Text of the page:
GEELONG superstar Patrick Dangerfield has been handed a three-match ban for rough conduct after an accidental head clash with Jake Kelly left the Adelaide defender with "significant concussion" and a broken nose. 

Dangerfield, who was referred directly to the Tribunal on Tuesday night, pleaded guilty to careless conduct and high contact after choosing to bump Kelly in Saturday's clash at Adelaide Oval and causing a head clash between the former teammates. 

The 2016 Brownlow medallist challenged the Match Review Officer's severe impact grading, however, failing to have that classification overturned and receiving a three-match ban that will sideline him until round five. 

>> WATCH THE INCIDENT IN THE PLAYER BELOW

A grading of high impact would likely have seen the ban reduced to two weeks in a best-case scenario for the 30-year-old, who will miss matches against Brisbane, Hawthorn and Melbourne. Following the hearing he said he accepted the Tribunal's decision and would not appeal.

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Is Paddy in MRO Danger after this bump?

Patrick Dangerfield clashes heads with Jake Kelly who's sent off the field

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Dangerfield did not give evidence on Tuesday night as he was not challenging the careless conduct charge, with lawyer Ben Ihle stating at the outset that his client understood he was liable for any damage done in a head clash under AFL rules. 

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An Adelaide medical report provided the crucial evidence, revealing Kelly had suffered a "significant loss of consciousness" as a result of the head clash and required ongoing treatment under the AFL's concussion protocols. 

Kelly also suffered a broken nose in the head clash, missing at least three days' training and one match, given he will be sidelined for 12 days under the AFL's concussion protocols. 

Dangerfield's counsel argued that the powerful midfielder's actions in accelerating and bumping at high speed should not be scrutinised as he had executed a legal bump with his arm tucked.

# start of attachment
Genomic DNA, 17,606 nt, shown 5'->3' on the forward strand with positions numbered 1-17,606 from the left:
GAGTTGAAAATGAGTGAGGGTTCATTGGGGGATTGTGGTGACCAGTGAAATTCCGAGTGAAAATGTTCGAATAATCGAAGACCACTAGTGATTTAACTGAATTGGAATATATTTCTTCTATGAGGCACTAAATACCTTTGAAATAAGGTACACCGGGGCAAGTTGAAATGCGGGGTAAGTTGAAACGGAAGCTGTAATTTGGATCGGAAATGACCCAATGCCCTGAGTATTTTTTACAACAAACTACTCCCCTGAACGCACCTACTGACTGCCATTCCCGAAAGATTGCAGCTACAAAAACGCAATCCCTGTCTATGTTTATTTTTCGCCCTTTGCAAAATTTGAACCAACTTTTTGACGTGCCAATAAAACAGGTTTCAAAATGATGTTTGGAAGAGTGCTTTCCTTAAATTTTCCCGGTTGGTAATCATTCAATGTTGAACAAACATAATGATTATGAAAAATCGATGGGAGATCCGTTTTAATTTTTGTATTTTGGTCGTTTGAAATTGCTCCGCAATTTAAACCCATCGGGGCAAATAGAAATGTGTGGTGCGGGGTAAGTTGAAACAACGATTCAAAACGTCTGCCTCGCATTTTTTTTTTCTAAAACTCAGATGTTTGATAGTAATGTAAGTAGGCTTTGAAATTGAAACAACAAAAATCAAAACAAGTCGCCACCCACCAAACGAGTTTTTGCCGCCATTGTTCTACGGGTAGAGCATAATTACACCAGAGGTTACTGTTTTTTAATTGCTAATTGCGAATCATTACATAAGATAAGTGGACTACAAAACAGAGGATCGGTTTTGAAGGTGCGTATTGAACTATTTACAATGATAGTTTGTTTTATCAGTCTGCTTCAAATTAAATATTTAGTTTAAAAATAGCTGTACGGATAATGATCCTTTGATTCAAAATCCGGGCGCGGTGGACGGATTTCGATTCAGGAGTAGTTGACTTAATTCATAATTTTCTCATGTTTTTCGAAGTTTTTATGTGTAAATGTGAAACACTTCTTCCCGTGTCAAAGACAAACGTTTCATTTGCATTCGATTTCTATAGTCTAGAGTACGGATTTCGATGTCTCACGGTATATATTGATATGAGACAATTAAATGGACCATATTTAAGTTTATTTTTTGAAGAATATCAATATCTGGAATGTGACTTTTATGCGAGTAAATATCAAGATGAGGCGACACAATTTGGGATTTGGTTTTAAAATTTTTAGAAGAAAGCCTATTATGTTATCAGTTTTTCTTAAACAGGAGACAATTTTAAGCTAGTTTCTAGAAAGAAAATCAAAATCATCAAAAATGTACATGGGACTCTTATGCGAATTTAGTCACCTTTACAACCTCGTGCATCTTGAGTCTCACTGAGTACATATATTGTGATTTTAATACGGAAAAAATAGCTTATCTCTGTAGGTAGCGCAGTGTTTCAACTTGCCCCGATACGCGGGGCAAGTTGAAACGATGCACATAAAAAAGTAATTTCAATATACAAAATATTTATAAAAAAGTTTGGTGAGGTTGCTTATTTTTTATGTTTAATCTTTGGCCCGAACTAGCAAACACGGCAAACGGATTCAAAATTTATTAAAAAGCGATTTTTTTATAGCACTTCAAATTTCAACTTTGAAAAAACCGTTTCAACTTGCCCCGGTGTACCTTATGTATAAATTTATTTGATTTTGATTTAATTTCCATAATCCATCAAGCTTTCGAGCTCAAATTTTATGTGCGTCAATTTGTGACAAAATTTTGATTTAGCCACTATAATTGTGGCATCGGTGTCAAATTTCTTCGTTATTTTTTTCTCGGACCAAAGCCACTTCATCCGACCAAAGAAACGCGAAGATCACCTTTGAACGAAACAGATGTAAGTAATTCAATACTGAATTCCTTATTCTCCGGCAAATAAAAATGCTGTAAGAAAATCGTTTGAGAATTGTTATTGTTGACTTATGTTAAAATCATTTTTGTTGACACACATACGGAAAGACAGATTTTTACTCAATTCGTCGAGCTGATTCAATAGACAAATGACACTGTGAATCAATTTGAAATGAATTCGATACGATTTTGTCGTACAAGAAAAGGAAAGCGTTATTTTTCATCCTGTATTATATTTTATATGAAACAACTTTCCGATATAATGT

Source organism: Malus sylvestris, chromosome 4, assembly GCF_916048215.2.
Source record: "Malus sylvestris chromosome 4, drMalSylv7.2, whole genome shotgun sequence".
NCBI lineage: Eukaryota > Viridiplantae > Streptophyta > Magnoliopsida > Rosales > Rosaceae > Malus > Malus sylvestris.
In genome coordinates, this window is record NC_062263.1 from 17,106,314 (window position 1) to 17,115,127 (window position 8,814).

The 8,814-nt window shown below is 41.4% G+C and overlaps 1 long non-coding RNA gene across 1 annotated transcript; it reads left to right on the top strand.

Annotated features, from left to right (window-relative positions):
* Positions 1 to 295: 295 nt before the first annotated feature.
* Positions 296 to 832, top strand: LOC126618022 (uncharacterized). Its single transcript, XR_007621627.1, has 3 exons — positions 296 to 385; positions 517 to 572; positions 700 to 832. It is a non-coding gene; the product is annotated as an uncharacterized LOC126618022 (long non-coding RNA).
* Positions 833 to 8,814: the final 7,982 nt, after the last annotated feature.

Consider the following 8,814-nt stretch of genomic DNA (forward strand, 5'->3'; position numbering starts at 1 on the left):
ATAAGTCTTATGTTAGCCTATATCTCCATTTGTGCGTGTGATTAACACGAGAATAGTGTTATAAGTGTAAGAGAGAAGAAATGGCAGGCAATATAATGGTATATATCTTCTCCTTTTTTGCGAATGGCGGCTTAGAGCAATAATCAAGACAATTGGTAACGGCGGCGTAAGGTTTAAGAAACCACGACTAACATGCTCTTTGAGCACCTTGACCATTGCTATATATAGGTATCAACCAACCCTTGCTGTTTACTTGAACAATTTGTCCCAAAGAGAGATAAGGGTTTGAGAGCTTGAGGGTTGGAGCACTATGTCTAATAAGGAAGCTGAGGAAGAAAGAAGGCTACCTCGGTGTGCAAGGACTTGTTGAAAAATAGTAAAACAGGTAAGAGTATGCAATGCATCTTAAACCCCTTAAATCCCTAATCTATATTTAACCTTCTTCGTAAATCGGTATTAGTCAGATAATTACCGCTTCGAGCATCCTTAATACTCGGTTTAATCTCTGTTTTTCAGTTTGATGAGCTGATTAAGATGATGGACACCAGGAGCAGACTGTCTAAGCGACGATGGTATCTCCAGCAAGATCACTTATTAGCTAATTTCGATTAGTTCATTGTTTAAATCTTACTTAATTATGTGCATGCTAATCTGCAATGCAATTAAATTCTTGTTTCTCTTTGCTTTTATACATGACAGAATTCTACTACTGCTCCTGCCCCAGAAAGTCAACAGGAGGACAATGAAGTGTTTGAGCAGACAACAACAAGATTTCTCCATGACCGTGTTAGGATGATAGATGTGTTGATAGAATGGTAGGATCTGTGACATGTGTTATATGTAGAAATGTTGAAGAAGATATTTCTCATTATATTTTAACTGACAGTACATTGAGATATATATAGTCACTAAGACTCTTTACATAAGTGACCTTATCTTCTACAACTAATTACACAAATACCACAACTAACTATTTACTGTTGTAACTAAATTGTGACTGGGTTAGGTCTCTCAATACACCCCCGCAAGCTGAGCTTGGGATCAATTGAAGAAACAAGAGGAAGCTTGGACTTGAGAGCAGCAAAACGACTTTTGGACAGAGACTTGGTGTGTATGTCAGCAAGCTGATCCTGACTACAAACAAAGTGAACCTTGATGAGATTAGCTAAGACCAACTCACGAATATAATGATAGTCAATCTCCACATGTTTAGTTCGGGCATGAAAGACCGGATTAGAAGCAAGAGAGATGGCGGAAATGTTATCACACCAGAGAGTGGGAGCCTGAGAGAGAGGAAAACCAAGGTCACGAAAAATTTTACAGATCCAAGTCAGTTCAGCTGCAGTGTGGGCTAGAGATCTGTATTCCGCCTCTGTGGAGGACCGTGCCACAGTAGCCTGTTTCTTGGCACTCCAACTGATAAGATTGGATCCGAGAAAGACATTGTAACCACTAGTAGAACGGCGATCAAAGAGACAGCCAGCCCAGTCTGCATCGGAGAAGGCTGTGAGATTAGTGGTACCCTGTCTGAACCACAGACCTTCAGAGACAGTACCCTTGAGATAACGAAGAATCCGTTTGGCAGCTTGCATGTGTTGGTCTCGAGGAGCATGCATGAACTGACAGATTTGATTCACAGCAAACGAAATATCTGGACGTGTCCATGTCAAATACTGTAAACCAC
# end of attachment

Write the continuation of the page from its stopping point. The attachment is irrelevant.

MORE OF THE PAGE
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Ihle pushed for the contact between the two players' heads to be analysed in isolation and queried whether the force and impact of that clash should be deemed severe. 

He called on Apple's virtual assistant 'Siri' to provide a definition of severe, which he relayed to the jury as "very great or intense", disputing that the head clash fitted that definition. 

Dangerfield's counsel also used the three previous "severe impact" cases to argue Dangerfield's collision with Kelly fit into a bracket below, based on the head clash being "secondary" to the initial bump. 

The three cases cited were Jeremy Cameron's elbow to the head of Harris Andrews in 2018, Alex Neal-Bullen's dangerous tackle on Will Hamill last season, and Ben Long's high bump on Sean Darcy last season. 

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Gleeson contested the idea contact between the players' heads was "secondary" and that impact from another part of the body would be more severe than a head clash. 

"You certainly shouldn't conclude that the hard skull produces a lesser impact than if it was the fleshy shoulder," he told the jury. 

The jury of Richard Loveridge, Paul Williams and Jason Johnson took roughly 15 minutes to deliberate and grade the impact as severe, in line with the Match Review Officer's classification. 

They settled quickly on a three-match ban after Gleeson submitted that it would be an appropriate penalty, given Dangerfield's admission of careless conduct and high contact.